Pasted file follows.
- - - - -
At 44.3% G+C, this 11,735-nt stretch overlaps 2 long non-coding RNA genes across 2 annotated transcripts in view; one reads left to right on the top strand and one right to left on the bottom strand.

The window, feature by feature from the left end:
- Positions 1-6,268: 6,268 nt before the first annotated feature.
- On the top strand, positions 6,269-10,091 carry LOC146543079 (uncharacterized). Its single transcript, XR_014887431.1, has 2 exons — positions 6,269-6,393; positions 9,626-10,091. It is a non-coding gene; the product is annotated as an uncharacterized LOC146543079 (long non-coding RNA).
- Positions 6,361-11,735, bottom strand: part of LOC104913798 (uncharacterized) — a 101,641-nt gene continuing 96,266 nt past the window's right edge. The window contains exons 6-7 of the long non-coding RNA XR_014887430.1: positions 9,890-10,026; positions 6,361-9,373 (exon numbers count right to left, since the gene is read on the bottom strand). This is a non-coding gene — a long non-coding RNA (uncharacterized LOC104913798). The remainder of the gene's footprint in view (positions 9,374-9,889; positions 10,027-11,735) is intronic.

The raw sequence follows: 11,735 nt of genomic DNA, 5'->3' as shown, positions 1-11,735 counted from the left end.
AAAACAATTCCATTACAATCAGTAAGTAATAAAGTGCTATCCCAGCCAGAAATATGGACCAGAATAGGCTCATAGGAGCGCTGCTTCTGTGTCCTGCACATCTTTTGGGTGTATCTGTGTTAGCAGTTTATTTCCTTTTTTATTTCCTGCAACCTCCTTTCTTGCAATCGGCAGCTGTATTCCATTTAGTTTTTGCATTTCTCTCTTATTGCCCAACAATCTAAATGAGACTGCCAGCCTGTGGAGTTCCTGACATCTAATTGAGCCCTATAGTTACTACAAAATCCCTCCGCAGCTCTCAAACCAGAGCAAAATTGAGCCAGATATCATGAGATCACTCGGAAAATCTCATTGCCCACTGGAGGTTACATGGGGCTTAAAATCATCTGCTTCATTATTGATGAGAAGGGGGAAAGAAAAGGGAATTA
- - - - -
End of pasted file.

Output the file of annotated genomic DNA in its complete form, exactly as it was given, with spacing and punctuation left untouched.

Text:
At 44.3% G+C, this 11,735-nt stretch overlaps 2 long non-coding RNA genes across 2 annotated transcripts in view; one reads left to right on the top strand and one right to left on the bottom strand.

The window, feature by feature from the left end:
- Positions 1-6,268: 6,268 nt before the first annotated feature.
- On the top strand, positions 6,269-10,091 carry LOC146543079 (uncharacterized). Its single transcript, XR_014887431.1, has 2 exons — positions 6,269-6,393; positions 9,626-10,091. It is a non-coding gene; the product is annotated as an uncharacterized LOC146543079 (long non-coding RNA).
- Positions 6,361-11,735, bottom strand: part of LOC104913798 (uncharacterized) — a 101,641-nt gene continuing 96,266 nt past the window's right edge. The window contains exons 6-7 of the long non-coding RNA XR_014887430.1: positions 9,890-10,026; positions 6,361-9,373 (exon numbers count right to left, since the gene is read on the bottom strand). This is a non-coding gene — a long non-coding RNA (uncharacterized LOC104913798). The remainder of the gene's footprint in view (positions 9,374-9,889; positions 10,027-11,735) is intronic.

The raw sequence follows: 11,735 nt of genomic DNA, 5'->3' as shown, positions 1-11,735 counted from the left end.
AAAACAATTCCATTACAATCAGTAAGTAATAAAGTGCTATCCCAGCCAGAAATATGGACCAGAATAGGCTCATAGGAGCGCTGCTTCTGTGTCCTGCACATCTTTTGGGTGTATCTGTGTTAGCAGTTTATTTCCTTTTTTATTTCCTGCAACCTCCTTTCTTGCAATCGGCAGCTGTATTCCATTTAGTTTTTGCATTTCTCTCTTATTGCCCAACAATCTAAATGAGACTGCCAGCCTGTGGAGTTCCTGACATCTAATTGAGCCCTATAGTTACTACAAAATCCCTCCGCAGCTCTCAAACCAGAGCAAAATTGAGCCAGATATCATGAGATCACTCGGAAAATCTCATTGCCCACTGGAGGTTACATGGGGCTTAAAATCATCTGCTTCATTATTGATGAGAAGGGGGAAAGAAAAGGGAATTA